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Old 10-02-2014, 22:41   #1
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need for heat insulation behind a dickinson newport?

I am considering installing some Hardie concrete backerboard to provide extra insulation behind my stainless liner, but not sure it's necessary.

The heater will sit about 2.25" from a bulkhead with the stainless liner between. From all the photos of installed Dickinsons I have seen (and can see what's behind the liner) not many have extra insulation. And I had no problem not having extra insulation on the bulkhead-mounted Refleks diesel heater I installed on my last boat.

The backerboard is heavy and hard to work with. Is it overkill?
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Old 11-02-2014, 06:13   #2
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Re: need for heat insulation behind a dickinson newport?

I used the backer board as well. Yes, it's probably overkill, but it gives you some options in regards to what you can use over that, i.e. tile etc.
I also don't think of overkill and hot things on my boat as a bad thing.
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Old 11-02-2014, 06:30   #3
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Re: need for heat insulation behind a dickinson newport?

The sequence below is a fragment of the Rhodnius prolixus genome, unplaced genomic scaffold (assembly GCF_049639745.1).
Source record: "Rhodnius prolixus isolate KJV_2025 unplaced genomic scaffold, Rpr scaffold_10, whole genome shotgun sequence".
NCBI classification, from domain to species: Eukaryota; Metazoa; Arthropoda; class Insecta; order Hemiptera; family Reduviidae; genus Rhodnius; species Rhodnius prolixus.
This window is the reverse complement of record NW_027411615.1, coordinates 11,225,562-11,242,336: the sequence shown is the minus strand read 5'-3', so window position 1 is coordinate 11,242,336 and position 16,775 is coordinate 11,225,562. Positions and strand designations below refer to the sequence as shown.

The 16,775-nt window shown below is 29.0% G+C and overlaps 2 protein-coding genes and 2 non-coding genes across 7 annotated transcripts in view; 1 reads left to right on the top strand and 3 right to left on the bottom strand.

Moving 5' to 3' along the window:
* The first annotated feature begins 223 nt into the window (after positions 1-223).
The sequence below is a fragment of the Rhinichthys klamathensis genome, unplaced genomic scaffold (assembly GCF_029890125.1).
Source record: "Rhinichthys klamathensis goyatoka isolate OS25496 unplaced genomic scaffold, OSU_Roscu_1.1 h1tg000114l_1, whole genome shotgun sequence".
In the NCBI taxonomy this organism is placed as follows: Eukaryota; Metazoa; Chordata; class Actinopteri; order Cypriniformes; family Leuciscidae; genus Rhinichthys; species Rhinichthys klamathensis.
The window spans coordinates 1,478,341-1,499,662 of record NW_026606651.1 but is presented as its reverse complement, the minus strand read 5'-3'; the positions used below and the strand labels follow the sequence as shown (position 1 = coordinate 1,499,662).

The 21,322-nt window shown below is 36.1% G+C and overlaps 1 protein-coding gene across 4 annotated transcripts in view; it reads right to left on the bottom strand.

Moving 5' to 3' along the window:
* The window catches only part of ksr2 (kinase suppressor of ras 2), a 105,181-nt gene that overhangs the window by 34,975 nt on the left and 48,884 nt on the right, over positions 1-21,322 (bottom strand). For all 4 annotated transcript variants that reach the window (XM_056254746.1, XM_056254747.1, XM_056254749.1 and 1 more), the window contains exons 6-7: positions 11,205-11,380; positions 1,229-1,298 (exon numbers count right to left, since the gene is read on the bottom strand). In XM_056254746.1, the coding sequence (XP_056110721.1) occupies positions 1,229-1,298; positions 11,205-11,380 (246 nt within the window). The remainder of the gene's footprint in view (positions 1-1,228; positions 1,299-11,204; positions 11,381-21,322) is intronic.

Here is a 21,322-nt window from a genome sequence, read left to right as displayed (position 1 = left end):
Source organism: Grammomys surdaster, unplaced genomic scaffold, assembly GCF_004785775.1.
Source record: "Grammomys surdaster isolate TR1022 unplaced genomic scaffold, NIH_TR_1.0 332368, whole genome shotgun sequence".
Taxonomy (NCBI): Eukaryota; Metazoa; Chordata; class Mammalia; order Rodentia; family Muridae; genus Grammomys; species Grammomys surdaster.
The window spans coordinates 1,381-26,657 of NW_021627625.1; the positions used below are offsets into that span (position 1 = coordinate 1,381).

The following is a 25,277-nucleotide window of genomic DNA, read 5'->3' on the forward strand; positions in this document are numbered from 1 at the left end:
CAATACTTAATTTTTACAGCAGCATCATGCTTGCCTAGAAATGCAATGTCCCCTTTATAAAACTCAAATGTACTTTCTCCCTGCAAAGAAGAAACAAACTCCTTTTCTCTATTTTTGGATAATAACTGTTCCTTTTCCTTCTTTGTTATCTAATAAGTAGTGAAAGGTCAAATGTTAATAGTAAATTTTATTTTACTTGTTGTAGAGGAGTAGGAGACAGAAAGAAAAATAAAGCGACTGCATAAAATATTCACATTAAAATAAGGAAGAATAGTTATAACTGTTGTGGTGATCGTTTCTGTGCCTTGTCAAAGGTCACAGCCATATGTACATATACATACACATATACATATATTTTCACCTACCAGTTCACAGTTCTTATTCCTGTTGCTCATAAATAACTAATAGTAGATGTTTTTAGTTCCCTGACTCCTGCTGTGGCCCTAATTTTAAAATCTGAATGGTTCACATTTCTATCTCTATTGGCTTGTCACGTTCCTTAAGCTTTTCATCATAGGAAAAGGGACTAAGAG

I agree with SS's comments. We mounted our with the concrete board covered with ceramic tile. I put teak trim around both (like a picture frame) to cover the raw edges. It was easy.

I note that you have a SST liner. Good idea, as it will reflect heat; that helps with heat distribution and keeps the substrate cooler. It does NOT insulate BTW.
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Old 11-02-2014, 06:36   #4
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Re: need for heat insulation behind a dickinson newport?

The Hardie backerboard I used was the thin stuff and easy to work with and cut.

....often the stainless shields depend on airflow between them to be effective...make sure the backerboard isn't effecting that.
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Old 11-02-2014, 07:30   #5
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Re: need for heat insulation behind a dickinson newport?

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Originally Posted by Dale Hedtke View Post
I note that you have a SST liner. Good idea, as it will reflect heat; that helps with heat distribution and keeps the substrate cooler. It does NOT insulate BTW.
Your first sentence above contradicts your last sentence above. The metal liner, which is reflective, will act as a radiation shield and therefore insulates or retards the heat transfer through the liner.

For example, radiation shields are commonly used in cryogenic insulations and it is the reason for the foil on some of the insulations used in the building industry.
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Old 11-02-2014, 07:48   #6
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Re: need for heat insulation behind a dickinson newport?

I'm sorry if my statements were confusing. My meaning is that the SST liner will reflect radiant heat, it does not insulate (reduce) conductive heat transfer.
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Old 11-02-2014, 07:48   #7
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Re: need for heat insulation behind a dickinson newport?